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Foods That Help Your Body Heal

August 1, 2018

 

  • Get a boost from power foods

  •  

Doctors often recommend healthy lifestyle changes whether you’re fighting fatigue, searching for ways to boost your immune system, or recovering from an illness. The foods you eat can often significantly help prevent and manage symptoms. It is always better to get nutrients directly from food, rather than take supplements.

Read on to learn how power foods help heal the body.

 

 

 

 

1. Kelp increases your iodine intake

 

Iodine is essential to the thyroid, the butterfly-shaped gland in the neck. Low iodine levels can cause sluggishness, weight gain, and moodiness.

Kelp is rich in calcium, magnesium, potassium, and — most important for low thyroid levels — iodine. But be aware that overconsumption of iodine can also create problems. The key is a moderate amount to raise energy levels and brain functioning.

Other power greens include:

  • kale

  • bok choy

  • spinach

  • parsley

  • green beans

  • alfalfa

 

 

2. Ginger reduces nausea

 

You may recognize ginger as a cooking spice, but its centuries-old uses range from aiding digestion and calming upset stomach to treating arthritis. Ginger is now widely recognized for its ability to reduce nausea, particularly postoperative nausea and vomiting (PONV).

Sources of ginger include ginger root (prepared as tea), foods and drinks that contain ginger, and in an herbal form in extracts, capsules, and oils.

 

3. Mushrooms promote health

 

Mushrooms are hailed for their health-promoting properties. Common types of mushrooms include:

  • white button

  • shiitake

  • portabella

  • cremini

Studies continue to examine how shiitake mushrooms may fight cancer by boosting the immune system through the compound lentinan, believed to slow tumor growth. According to the American Cancer Society, “at least one randomized clinical trial of lentinan has shown it to prolong life of patients with advanced and recurrent stomach and colorectal cancer.”

 

 

 

4. Good vs. bad fats

 

Calorie counting often leads to the drastic reduction of fat from the diet. However, fat is essential for your brain to function properly. Cutting fat entirely may lead to depression.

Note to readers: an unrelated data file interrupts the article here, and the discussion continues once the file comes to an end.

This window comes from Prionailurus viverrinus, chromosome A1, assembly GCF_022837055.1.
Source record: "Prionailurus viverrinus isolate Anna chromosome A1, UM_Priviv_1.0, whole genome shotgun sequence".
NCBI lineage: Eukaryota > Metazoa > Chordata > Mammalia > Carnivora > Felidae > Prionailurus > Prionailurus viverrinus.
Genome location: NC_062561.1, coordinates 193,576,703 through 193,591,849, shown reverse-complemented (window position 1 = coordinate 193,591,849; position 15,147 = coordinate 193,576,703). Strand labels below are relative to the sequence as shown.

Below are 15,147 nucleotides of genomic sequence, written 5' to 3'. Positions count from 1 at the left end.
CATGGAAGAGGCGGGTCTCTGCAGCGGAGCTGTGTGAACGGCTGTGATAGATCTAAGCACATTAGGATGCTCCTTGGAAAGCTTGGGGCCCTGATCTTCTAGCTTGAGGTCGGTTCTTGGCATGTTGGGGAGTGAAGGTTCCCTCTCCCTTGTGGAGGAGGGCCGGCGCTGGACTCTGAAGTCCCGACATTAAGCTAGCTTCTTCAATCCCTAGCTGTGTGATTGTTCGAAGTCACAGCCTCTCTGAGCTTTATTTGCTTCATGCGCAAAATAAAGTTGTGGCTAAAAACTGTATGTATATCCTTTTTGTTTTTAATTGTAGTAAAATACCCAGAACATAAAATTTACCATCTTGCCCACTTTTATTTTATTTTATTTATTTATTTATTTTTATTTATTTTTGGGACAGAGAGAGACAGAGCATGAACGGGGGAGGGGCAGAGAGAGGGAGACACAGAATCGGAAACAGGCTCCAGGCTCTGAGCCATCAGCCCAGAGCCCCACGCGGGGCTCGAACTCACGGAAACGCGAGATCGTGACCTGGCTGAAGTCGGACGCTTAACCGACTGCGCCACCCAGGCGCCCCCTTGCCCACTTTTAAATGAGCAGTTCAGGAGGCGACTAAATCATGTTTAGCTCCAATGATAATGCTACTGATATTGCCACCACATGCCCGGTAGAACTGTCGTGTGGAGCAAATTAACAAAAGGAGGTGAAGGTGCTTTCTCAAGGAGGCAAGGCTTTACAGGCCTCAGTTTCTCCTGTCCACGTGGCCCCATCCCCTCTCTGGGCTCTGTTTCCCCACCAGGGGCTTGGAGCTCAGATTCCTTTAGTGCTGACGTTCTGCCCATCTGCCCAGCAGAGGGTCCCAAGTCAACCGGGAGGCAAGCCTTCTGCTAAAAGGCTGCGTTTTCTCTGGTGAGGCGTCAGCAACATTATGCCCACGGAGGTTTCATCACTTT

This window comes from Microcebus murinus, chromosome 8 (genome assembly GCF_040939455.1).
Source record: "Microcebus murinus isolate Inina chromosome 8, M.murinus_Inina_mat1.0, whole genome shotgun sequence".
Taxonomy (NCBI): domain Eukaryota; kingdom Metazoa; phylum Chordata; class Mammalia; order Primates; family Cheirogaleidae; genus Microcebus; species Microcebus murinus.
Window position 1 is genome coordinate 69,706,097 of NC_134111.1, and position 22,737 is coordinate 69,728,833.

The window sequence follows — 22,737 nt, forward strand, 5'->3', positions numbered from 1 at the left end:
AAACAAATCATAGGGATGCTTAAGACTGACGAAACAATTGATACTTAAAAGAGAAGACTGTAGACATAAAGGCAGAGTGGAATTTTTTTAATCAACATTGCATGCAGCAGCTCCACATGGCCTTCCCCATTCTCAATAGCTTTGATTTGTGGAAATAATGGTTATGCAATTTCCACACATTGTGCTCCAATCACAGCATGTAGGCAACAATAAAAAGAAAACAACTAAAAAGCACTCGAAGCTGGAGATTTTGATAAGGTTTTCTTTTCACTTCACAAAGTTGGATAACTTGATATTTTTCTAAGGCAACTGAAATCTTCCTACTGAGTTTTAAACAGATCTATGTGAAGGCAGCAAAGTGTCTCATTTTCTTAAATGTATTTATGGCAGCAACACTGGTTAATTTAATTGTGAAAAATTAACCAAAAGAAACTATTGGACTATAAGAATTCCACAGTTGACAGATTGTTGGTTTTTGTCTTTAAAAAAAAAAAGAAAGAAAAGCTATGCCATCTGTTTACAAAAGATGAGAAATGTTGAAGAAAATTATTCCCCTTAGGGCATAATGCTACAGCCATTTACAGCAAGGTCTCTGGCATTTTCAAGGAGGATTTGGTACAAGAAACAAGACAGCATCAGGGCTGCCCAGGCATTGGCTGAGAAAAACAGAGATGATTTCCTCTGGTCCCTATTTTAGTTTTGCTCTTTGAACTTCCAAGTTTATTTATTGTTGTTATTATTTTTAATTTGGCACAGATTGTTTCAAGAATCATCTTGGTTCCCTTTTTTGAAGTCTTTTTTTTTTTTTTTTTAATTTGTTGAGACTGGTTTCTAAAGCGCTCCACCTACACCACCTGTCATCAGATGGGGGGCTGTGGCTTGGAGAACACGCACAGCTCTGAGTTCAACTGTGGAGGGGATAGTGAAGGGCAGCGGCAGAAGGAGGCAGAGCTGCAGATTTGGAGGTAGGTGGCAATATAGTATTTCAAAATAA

Healthy fats — monounsaturated and polyunsaturated — may reduce your risk of heart disease. Healthy sources for good fats include:

  • fatty fish, like cold water fish to increase your intake of omega three fatty acids

  • avocado

  • olive oil

  • certain nuts, such as walnuts, almonds, and pecans

 

 

5. Beets energize you

 

Carbohydrates give you energy. However, in today’s fast-paced world, many of us often turn to processed carbs that don’t provide other nutrients. Beets are a natural energy supply packed with the following:

  • carbs

  • calcium

  • iron

  • vitamins A and C

Beets can also satisfy a mid-afternoon sugar craving without the guilt and may help fight cancer and protect against heart disease.

 

6. Probiotics fight disease

 

Probiotics are live microorganisms (friendly bacteria) that your body needs to protect against disease. They can be found in foods including:

  • yogurt

  • kefir

  • soy beverages

Probiotics can also be obtained in supplement form. Ongoing studies continue to explore the potential of probiotics to treat diseases that include:

  • irritable bowel syndrome

  • skin infections

  • certain cancers

A report from the National Center for Complementary and Alternative Medicine supports the use of probiotics to treat diarrhea and prevent urinary tract infections.

 

 

 

 

7. Calcium heals broken bones

 

Eating calcium-rich foods (vs. calcium pills) is a recommended step toward healing broken bones. The next step is incorporating vitamin D, which helps your body absorb the calcium. Sources include:

  • dairy products (such as yogurt and milk)

  • green vegetables (such as kale)

  • nuts and beans

  • eggs, dairy, and fatty fish (e.g., sardines and salmon)

 

8. Swiss chard has many benefits

 

A relative of the beet, Swiss chard is an excellent source of vitamins C, E, and K, as well as fiber, zinc, and calcium. Swiss chard has wide green leaves with stalks that range in color from white to red to yellow. The taste is a combination of bitter and salty.

This nutrition-packed vegetable:

  • supports bone health

  • fights stress-related disease

  • holds anti-inflammatory properties

Sautee, toss it in a salad, or replace it for spinach in any dish.

 

Prevention and Management

 

Healing and healthy living require balance. Avoid or limit empty calories and foods that rob you of energy and harm your health. Opting for nutritious foods to fuel your day will help prevent illness and improve recovery if you are injured.

 

 

 

 

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